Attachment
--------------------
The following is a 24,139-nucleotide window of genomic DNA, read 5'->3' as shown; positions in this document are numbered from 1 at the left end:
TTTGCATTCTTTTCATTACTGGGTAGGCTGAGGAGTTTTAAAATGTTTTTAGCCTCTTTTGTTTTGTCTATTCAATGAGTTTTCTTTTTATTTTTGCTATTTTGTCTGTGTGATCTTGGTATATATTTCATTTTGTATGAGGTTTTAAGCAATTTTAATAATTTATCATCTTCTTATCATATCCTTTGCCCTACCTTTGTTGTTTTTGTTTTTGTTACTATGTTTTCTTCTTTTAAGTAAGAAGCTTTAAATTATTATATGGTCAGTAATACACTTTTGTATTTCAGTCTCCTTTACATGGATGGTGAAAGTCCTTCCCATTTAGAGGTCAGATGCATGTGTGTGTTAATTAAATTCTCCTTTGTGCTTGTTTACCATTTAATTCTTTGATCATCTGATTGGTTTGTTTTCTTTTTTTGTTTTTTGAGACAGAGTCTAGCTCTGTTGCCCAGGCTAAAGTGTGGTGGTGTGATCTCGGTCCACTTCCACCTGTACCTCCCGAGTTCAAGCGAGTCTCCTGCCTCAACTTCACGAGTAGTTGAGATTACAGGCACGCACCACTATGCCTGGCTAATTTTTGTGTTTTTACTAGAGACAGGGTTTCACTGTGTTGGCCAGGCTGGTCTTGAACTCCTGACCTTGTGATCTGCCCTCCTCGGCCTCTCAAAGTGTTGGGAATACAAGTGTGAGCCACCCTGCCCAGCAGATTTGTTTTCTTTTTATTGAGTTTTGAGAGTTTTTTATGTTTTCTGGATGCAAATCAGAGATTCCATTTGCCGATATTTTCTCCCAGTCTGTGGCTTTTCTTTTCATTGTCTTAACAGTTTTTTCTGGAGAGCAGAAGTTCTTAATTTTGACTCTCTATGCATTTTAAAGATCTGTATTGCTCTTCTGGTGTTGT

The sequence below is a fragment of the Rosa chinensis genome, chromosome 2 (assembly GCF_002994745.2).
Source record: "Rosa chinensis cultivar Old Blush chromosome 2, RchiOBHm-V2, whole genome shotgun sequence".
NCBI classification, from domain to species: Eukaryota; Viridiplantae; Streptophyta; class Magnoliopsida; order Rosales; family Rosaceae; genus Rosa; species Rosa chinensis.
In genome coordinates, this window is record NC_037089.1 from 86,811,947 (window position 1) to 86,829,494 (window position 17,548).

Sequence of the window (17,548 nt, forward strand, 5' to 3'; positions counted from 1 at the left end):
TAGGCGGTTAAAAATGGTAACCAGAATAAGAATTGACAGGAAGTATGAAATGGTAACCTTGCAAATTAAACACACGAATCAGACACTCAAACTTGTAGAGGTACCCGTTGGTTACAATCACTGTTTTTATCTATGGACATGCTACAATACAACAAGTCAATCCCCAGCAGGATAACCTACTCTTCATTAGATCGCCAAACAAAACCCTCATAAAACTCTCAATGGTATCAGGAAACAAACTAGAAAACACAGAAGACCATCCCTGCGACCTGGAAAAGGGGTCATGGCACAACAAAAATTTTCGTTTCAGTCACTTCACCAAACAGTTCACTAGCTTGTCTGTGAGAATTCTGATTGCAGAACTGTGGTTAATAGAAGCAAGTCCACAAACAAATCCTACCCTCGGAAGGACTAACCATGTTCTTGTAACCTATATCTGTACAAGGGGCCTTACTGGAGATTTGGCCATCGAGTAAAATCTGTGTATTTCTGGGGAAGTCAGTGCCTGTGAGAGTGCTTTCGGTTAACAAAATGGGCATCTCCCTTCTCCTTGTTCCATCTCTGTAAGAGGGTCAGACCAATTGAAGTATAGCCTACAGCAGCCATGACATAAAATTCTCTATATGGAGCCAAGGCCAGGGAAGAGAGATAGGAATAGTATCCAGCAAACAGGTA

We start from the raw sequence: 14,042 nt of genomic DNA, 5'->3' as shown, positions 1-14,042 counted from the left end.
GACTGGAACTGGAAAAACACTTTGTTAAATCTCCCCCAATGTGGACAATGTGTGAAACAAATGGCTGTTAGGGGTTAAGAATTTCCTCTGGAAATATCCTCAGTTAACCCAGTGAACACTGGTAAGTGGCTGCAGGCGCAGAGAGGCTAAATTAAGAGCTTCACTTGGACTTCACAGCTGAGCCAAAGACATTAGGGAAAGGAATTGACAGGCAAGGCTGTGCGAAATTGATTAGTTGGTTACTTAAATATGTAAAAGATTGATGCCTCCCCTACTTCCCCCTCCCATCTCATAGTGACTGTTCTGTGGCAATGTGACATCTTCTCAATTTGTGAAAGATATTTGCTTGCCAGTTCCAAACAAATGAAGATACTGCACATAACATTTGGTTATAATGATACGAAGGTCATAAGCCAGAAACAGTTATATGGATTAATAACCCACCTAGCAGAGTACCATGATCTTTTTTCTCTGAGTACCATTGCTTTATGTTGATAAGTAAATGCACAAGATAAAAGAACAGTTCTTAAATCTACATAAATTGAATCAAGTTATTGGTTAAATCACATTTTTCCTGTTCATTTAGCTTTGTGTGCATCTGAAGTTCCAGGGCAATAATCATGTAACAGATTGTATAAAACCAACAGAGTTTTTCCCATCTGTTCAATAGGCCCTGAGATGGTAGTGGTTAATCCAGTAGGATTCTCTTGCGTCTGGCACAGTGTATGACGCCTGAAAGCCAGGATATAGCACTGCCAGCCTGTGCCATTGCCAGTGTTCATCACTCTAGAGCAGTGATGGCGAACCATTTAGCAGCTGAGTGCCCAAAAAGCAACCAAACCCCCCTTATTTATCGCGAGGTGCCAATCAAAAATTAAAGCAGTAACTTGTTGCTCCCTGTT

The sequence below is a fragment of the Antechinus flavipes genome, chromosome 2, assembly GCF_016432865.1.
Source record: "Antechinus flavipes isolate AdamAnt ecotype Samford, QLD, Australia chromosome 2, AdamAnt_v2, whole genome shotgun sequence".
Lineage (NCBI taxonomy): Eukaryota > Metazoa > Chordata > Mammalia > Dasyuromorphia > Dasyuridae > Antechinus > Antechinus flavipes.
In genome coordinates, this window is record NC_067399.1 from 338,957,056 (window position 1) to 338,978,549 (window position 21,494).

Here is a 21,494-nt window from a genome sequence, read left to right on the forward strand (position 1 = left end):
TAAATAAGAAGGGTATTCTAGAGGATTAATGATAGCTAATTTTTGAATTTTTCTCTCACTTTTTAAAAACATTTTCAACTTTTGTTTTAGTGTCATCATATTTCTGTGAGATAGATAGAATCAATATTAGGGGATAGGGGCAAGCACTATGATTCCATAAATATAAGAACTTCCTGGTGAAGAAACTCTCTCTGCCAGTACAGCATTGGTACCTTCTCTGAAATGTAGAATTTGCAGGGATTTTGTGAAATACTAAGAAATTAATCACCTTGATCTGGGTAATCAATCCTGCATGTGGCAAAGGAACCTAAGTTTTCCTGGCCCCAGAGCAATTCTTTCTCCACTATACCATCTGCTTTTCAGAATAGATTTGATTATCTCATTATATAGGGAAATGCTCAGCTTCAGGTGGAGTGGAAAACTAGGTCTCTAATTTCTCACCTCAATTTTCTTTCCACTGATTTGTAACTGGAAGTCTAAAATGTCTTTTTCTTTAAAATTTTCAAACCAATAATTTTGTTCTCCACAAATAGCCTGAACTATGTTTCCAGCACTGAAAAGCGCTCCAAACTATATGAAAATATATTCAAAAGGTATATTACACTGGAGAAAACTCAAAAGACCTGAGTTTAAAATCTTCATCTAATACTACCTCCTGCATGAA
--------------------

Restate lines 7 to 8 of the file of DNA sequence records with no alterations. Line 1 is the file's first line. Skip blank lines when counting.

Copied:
Sequence of the window (17,548 nt, forward strand, 5' to 3'; positions counted from 1 at the left end):
TAGGCGGTTAAAAATGGTAACCAGAATAAGAATTGACAGGAAGTATGAAATGGTAACCTTGCAAATTAAACACACGAATCAGACACTCAAACTTGTAGAGGTACCCGTTGGTTACAATCACTGTTTTTATCTATGGACATGCTACAATACAACAAGTCAATCCCCAGCAGGATAACCTACTCTTCATTAGATCGCCAAACAAAACCCTCATAAAACTCTCAATGGTATCAGGAAACAAACTAGAAAACACAGAAGACCATCCCTGCGACCTGGAAAAGGGGTCATGGCACAACAAAAATTTTCGTTTCAGTCACTTCACCAAACAGTTCACTAGCTTGTCTGTGAGAATTCTGATTGCAGAACTGTGGTTAATAGAAGCAAGTCCACAAACAAATCCTACCCTCGGAAGGACTAACCATGTTCTTGTAACCTATATCTGTACAAGGGGCCTTACTGGAGATTTGGCCATCGAGTAAAATCTGTGTATTTCTGGGGAAGTCAGTGCCTGTGAGAGTGCTTTCGGTTAACAAAATGGGCATCTCCCTTCTCCTTGTTCCATCTCTGTAAGAGGGTCAGACCAATTGAAGTATAGCCTACAGCAGCCATGACATAAAATTCTCTATATGGAGCCAAGGCCAGGGAAGAGAGATAGGAATAGTATCCAGCAAACAGGTA